Induction of Labor

But I Didn’t Plan A Labor Induction

Induction Wasn’t In The Birth Plan

You’re expecting your first baby. You took a birth class that prepared you for a routine labor where your body begins labor on its own. Your notes were meticulous on how to tell when you are in labor and when to head to the hospital or birth center. In your opinion,  labor and birth are a completely normal experience. You trust your body and you trust that labor happens a certain way. In your opinion, birth is not a medical event, but you feel safest having a baby in the hospital just in case.

And so you wait patiently for baby. By 39 weeks, you are so ready for baby to come. Because all you want to do is sleep on your stomach again. You’ve got a bit of pregnancy insomnia, so you stay up late. You are propped up against the headboard with an awesome birth book in your hands and a steaming cup of hot chocolate on the night stand. You’re so excited that baby can be here literally at any moment.

 

And then baby’s due date comes, and goes, and you’re still pregnant.

At your 40 week appointment, your provider tells you that it’s normal for some babies to take their time, but at 41 weeks, it’s time to start talking about induction.

What the heck is induction?

Induction is the process of using medical assistance to cause labor to begin so that the baby will be born soon. It is usually due to risk factors for the mother and baby where it becomes less risky to labor sooner rather than later. Common reasons are post date pregnancies, preeclampsia, heart disease, placenta deterioration, low levels of amniotic fluid, distress in the baby, and so on.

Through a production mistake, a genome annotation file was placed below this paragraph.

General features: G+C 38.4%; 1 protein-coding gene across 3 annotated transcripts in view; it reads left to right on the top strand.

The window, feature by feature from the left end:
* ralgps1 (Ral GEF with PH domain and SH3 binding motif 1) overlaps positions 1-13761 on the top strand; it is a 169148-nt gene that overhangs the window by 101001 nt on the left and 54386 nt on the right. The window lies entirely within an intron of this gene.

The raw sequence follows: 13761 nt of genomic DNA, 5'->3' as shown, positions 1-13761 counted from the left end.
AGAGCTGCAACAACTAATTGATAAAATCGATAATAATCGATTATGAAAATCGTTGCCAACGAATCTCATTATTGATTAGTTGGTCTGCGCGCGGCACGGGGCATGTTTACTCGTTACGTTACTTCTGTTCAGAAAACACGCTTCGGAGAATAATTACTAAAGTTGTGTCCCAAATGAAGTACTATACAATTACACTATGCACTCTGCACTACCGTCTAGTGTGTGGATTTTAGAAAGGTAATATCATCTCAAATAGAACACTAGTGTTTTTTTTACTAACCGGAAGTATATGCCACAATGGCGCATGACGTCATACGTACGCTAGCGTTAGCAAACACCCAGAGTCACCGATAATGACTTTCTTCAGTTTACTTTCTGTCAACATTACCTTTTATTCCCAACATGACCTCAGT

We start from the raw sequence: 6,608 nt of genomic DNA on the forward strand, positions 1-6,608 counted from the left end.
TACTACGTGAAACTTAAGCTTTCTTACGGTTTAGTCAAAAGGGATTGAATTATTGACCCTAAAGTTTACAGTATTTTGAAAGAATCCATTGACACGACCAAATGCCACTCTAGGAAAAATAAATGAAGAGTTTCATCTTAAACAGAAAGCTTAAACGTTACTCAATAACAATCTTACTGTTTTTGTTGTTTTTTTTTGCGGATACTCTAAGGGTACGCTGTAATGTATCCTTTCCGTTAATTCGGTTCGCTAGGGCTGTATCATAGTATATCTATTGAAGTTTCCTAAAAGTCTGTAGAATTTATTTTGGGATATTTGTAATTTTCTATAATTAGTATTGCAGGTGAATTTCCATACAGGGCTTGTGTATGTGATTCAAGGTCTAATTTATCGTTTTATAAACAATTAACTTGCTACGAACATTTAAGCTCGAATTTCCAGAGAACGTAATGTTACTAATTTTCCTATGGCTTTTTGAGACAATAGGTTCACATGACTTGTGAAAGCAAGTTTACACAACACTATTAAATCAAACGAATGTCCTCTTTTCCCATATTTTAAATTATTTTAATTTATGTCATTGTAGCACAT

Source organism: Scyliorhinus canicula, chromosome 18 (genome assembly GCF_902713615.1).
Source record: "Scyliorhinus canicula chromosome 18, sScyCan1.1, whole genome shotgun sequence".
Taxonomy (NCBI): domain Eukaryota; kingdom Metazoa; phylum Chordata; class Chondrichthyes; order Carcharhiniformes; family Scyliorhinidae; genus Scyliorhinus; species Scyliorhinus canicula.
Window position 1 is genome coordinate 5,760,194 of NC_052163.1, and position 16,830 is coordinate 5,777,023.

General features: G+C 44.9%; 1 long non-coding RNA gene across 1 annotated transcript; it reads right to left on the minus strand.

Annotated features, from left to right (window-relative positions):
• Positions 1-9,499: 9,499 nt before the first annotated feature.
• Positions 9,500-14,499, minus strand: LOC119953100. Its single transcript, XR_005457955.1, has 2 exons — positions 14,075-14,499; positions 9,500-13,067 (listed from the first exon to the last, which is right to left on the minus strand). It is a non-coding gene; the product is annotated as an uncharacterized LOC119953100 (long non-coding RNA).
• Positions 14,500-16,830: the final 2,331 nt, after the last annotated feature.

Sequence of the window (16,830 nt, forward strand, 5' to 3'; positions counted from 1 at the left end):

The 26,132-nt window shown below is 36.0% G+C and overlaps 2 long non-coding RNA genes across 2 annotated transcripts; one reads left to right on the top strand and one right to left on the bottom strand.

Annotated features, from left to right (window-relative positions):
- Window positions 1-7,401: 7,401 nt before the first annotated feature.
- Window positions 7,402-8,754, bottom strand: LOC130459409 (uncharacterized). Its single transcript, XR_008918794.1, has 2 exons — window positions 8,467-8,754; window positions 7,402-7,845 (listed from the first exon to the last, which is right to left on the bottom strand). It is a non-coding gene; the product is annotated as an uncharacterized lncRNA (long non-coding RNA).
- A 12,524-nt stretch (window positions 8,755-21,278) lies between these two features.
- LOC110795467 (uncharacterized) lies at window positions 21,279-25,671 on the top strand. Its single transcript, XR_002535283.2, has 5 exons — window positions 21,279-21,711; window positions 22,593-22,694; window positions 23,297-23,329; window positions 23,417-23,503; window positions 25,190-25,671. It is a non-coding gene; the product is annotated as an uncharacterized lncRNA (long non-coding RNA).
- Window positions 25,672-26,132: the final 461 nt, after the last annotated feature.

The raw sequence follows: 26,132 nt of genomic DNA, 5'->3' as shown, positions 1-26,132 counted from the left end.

But induction wasn’t part of the plan. It’s not what you envisioned. And so you ask your OB/GYN what induction is and how induction is done. When they start talking about Pitocin and Cervidil and other things that are foreign to you, your head starts to spin and you feel overwhelmed. Your doctor starts talking about the potential of manually breaking your water by using an amniohook and you start thinking, “You’re going to do what?! Are you going to use tweezers?! How does this work?!”

You 100% trust your OB/GYN, so you agree to the induction. All you want is for baby to get here healthy.

Common Induction Options

The normal course of labor induction involves an IV that administers Pitocin (the synthetic form of Oxytocin). Oxytocin is produced within your body and helps stimulate uterine contractions. Pitocin can mimic that stimulation when Oxytocin is not present. We all know that labor is a series of contractions and cervix factors such as dilation and effacement. So in addition to Pitocin, the provider gives you medication such as Cytotec to help your body dilate, or uses Cervidil (a gooey tampon looking thing with prostaglandins that sits next to your cervix to help soften your cervix), or a variety of other methods that are either to assist with establishing a contraction pattern that will get baby here, or work to prepare your cervix to thin and open.

It’s never a bad idea to ask your provider about their routine induction options, and common practices for the hospital you are delivering at.  That way, you can research the benefits and risks associated with each step, and read about what each technique feels like.

You Did It!

The birth of your baby may feel like a whirlwind (it kinda feels like that even without an induction). Before you know it, the day will be over, and the soft light of the sunset taking place outside will cast an amazing glow on the face of the new love of your life who is nestled safely on your chest.

You did it! Baby is here!